Summary of reviews for Nikon D3s
If you want to test the mettle of a camera intended to satisfy a craven need for speed, take that camera to a hockey game, one of the world’s fastest sports. That’s one of the tests to which I put the Nikon D3S, a brute of a camera that seems to adapt to any shooting or lighting conditions with ease. You might be hard-pressed to think of situations in which to use as high an ISO as that, but it’s there for the brave hearts among you.
Additionally, the benefits of the newly designed sensor outweigh any perceived drawbacks from a lower pixel count. Outside of specs, maybe the biggest problem with the D3S is supply and demand. At least at the time of this review, if you didn’t pre-order the camera when it was first announced, you may have to wait a while to get your hands on it.
Nikon more than any other camera company has taught us that a digital camera can perform better in low light than we’ve ever allowed ourselves to expect — seeing more like our eyes see, so that we can get better pictures without flash. They taught us this with the Nikon D3, whose expanded ISO setting was an astonishing 25,600. Journalists rely on the D3′s high ISO settings, making images that would have been impossible just a few years ago.
Been taught by a pretty good photographer that using Flash with your camera was just not the most elegant way to get great shots, I had to really master well my camera to get the best picture possible even in the worst conditions. Made to resist to the worst situations and built for professionals who need a Camera capable of sustaining heavy shocks including thermal ones, the D3s is made to last long, a very long time. After all if NASA decided to order last year some D3s for its Space missions to shoot the most outer space pictures ever, there must definitively be some good reason behind this choice.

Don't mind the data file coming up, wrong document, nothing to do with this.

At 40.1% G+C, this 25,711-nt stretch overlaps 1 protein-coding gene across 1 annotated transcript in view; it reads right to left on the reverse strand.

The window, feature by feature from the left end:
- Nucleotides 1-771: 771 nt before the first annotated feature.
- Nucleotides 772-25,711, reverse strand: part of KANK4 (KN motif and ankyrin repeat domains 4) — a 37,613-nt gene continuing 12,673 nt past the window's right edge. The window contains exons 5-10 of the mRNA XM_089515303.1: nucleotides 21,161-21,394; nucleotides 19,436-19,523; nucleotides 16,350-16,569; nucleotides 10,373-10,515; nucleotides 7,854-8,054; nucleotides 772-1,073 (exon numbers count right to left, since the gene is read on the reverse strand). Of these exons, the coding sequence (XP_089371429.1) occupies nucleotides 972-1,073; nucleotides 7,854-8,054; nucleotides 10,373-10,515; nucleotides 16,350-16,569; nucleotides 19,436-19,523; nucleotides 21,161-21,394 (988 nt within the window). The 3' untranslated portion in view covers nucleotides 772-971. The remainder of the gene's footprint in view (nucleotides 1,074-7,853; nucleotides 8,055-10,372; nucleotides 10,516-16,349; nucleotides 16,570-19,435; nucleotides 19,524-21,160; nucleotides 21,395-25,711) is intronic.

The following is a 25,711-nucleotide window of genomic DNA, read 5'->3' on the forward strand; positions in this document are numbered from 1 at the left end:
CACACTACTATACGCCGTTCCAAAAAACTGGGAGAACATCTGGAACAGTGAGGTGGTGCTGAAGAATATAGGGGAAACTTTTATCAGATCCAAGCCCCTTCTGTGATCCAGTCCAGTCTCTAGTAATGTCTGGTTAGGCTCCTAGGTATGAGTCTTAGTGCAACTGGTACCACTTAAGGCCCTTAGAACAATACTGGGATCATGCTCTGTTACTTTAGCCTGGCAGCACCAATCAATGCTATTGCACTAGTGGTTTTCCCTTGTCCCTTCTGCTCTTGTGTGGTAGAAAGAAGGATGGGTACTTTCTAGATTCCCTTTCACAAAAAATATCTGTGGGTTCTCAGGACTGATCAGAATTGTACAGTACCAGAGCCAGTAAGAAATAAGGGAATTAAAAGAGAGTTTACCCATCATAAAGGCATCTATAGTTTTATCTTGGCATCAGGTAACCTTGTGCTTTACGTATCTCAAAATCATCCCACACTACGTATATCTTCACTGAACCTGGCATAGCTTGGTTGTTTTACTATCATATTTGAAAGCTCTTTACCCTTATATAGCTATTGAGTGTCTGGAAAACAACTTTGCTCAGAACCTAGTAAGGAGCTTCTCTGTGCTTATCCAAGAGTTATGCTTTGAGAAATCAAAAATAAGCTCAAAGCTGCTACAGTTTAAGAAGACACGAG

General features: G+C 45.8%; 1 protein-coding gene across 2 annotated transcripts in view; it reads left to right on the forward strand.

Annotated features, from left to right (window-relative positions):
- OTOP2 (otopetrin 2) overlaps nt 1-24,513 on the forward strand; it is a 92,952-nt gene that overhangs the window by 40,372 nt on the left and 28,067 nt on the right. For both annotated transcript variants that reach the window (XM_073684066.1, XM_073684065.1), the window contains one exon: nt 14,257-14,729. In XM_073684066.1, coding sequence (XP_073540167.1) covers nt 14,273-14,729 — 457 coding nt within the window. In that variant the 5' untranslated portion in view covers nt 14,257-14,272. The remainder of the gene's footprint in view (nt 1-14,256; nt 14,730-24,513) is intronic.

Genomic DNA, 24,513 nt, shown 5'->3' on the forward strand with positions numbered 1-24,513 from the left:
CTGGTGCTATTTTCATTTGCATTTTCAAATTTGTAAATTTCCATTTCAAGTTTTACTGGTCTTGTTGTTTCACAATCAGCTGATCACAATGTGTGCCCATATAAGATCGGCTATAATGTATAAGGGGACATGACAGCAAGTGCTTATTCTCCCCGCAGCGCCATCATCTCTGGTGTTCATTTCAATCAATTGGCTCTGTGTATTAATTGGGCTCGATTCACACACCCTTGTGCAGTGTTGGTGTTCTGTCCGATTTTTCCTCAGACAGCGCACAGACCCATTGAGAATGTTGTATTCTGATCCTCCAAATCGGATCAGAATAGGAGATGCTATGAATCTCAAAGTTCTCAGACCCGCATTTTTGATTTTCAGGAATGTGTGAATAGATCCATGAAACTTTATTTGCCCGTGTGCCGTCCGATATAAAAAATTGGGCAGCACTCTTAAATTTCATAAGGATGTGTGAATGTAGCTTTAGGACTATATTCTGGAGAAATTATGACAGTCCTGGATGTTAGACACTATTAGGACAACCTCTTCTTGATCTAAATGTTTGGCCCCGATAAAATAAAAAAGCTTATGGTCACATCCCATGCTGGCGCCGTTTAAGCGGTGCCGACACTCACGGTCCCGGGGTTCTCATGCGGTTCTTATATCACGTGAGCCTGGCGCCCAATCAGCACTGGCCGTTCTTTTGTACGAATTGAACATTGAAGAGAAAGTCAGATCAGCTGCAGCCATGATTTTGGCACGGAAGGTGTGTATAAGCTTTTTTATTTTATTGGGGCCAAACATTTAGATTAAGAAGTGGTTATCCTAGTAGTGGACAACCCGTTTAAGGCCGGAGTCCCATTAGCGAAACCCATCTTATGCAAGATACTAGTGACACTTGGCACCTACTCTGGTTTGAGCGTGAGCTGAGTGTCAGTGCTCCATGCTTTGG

Now that the Nikon field review is over, here is a complete listing of postings for the complete review. The different days were tailored towards the types of photographers that would use the camera. Day 1: Getting a feel for the camera again.
It offered high-quality results at high speed and offered a huge ISO range which was, at the time, way beyond the competition. The shots it was capable of caused many to prick their ears up and even convinced many well- established Canon pros to switch allegiances to Nikon. Since then a more consumer-friendly D700 version and a more studio-based D3x have followed.
Review Since the launch of the D3, Nikon has released a studio version, the D3x with its unsurpassed full frame resolution of 24Mp, and now comes the D3s intended for the photojournalist, sports and wildlife photographer. However, the D3s sensor offers significantly lower noise levels and an increased maximum sensitivity that hits a nocturnal 102400 ISO. The other major update is the introduction of a movie mode capturing 1280 x 720 resolution videos at 24fps.
About 2 years ago we reviewed the Nikon D3. The Nikon D3 was a benchmark camera for low noise at high ISO settings and the D3s claims to better on this. On the other side low high ISO noise allows to shoot without a tripod in many situations that otherwise would not be possible or allows to freeze high speed action at even modest light levels.